By Pat McTaggart After the brutal defensive fighting during the winter of 1941-1942, Adolf Hitler was ready for another round with the Russians. This time, his armies would strike south with the twin goals of conquering the Caucasus and its rich oil fields and taking the city of Stalingrad. As far back as July 1940, when the planning for the invasion of the Soviet Union began, those two objectives had been part of the overall plan. The unexpected Soviet resistance in late 1941 put a hold on those plans, but they were still on Hitler’s mind even after his failure to take Moscow and Leningrad earlier in the year. The Germans needed oil, and the Caucasus would provide it. He also knew that controlling Stalingrad would mean the loss of a major industrial city and would also cut traffic on the southern portion of the Volga River. It would be a massive operation, code-named Fall Blau (Case Blue), that involved two panzer armies, three infantry armies, and the 2nd Hungarian Army. The plan was to advance on a broad front stretching from the Sea of Azov to Kursk. In his Führer Directive 41 promulgated on April 12, 1942, Hitler laid out his goals for the southern part of the Soviet Union: “All available forces will be concentrated on the main operations in the southern sector, with the aim of destroying the enemy before the Don [River], in order to secure the Caucasian oil fields and the passes through the Caucasus Mountains themselves.” Hitler also detailed how this was to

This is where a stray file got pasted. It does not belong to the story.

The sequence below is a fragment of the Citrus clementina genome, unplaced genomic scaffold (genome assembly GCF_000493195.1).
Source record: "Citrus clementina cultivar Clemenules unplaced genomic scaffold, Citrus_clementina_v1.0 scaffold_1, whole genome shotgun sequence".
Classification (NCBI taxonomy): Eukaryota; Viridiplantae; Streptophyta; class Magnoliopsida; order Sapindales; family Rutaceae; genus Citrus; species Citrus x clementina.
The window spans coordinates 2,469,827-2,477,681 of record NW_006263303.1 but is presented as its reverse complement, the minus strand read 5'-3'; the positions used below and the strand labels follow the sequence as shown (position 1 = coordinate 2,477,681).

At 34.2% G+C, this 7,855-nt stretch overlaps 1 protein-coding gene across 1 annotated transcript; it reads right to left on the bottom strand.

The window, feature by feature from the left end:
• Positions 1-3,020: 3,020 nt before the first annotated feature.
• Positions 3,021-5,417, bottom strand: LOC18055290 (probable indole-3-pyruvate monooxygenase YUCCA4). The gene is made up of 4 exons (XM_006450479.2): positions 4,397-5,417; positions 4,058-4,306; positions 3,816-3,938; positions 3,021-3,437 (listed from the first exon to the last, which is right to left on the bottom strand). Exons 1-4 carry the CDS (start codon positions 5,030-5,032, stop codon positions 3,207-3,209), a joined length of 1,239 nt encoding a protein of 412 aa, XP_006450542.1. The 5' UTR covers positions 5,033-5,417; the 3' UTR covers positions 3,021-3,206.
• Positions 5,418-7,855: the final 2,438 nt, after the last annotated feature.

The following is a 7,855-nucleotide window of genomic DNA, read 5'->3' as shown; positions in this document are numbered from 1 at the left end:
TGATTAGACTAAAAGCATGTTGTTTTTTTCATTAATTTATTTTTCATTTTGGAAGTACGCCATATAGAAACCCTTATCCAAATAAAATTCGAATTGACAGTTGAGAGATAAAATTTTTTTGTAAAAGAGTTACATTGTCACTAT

$2 / Month

Subscribe now for only $3.99 $2 a month!

Unlimited Website Access, Thousands of Searchable Articles, Warfare Newsletter, and more.

Back to the issue this appears in